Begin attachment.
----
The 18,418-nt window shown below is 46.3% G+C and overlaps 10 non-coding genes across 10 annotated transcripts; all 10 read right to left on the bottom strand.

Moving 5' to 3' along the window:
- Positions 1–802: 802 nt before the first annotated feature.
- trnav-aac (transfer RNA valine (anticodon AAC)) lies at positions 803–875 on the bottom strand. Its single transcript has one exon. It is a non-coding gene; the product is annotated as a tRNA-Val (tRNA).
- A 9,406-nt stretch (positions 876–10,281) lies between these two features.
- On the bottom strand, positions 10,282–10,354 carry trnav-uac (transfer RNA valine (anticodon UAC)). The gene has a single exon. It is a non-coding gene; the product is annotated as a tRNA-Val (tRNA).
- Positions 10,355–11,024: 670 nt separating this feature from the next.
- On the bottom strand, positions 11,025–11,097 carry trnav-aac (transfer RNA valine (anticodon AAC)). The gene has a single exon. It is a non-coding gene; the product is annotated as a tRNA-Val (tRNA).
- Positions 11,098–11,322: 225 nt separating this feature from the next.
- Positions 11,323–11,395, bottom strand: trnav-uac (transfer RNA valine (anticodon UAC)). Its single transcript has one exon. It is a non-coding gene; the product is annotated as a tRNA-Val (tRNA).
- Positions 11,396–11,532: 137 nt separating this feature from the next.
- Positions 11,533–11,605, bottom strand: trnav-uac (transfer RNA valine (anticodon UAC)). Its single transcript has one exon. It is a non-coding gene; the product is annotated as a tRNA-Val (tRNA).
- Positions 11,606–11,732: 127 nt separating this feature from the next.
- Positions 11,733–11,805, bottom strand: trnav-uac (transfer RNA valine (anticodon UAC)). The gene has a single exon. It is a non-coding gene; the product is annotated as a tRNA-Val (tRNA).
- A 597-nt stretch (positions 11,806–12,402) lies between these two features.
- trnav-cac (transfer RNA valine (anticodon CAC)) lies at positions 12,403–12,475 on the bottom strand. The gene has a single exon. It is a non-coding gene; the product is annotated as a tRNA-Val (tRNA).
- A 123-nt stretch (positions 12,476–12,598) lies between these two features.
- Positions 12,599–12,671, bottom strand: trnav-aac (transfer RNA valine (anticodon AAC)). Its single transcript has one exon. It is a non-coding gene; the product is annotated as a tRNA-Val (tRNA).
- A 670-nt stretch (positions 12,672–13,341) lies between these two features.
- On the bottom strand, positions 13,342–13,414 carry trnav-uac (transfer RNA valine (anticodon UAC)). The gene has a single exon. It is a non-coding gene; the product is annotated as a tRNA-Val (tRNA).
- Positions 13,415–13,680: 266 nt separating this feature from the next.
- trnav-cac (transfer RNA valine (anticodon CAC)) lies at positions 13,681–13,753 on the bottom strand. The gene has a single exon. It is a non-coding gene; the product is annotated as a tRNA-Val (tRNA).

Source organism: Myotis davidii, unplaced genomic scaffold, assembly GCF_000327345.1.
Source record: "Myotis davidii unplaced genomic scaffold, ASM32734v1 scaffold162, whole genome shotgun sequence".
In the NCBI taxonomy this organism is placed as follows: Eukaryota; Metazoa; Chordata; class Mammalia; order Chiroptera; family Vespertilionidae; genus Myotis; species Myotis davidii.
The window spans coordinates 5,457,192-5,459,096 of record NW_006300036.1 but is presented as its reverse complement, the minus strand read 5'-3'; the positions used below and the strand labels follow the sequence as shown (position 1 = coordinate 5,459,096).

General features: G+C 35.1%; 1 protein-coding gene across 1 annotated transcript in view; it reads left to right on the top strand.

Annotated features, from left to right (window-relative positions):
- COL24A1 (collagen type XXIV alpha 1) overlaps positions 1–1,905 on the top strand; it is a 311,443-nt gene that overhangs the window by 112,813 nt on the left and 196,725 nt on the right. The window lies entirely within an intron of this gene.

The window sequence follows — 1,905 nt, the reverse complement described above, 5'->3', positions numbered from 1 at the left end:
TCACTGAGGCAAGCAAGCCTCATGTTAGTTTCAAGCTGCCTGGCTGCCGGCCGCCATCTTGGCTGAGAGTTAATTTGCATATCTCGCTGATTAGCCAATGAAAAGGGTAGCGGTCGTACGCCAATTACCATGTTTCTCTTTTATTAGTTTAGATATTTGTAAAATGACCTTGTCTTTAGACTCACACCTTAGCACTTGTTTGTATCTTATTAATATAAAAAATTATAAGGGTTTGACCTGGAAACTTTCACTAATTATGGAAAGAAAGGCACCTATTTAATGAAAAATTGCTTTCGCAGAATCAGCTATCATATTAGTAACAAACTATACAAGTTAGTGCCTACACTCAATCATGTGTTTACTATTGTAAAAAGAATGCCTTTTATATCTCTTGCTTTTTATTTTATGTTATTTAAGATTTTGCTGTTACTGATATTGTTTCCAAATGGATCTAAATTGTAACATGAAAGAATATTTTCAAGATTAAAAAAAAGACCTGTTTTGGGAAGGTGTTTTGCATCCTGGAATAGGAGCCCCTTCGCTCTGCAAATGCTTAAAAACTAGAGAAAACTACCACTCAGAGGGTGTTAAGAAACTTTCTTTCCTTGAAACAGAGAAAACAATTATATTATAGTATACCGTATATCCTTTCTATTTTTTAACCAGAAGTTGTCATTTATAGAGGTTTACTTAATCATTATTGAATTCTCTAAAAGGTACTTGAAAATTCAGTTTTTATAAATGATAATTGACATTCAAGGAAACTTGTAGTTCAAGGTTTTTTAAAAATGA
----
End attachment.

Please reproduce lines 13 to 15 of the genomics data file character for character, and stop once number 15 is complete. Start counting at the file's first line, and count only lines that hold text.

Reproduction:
- Positions 11,606–11,732: 127 nt separating this feature from the next.
- Positions 11,733–11,805, bottom strand: trnav-uac (transfer RNA valine (anticodon UAC)). The gene has a single exon. It is a non-coding gene; the product is annotated as a tRNA-Val (tRNA).
- A 597-nt stretch (positions 11,806–12,402) lies between these two features.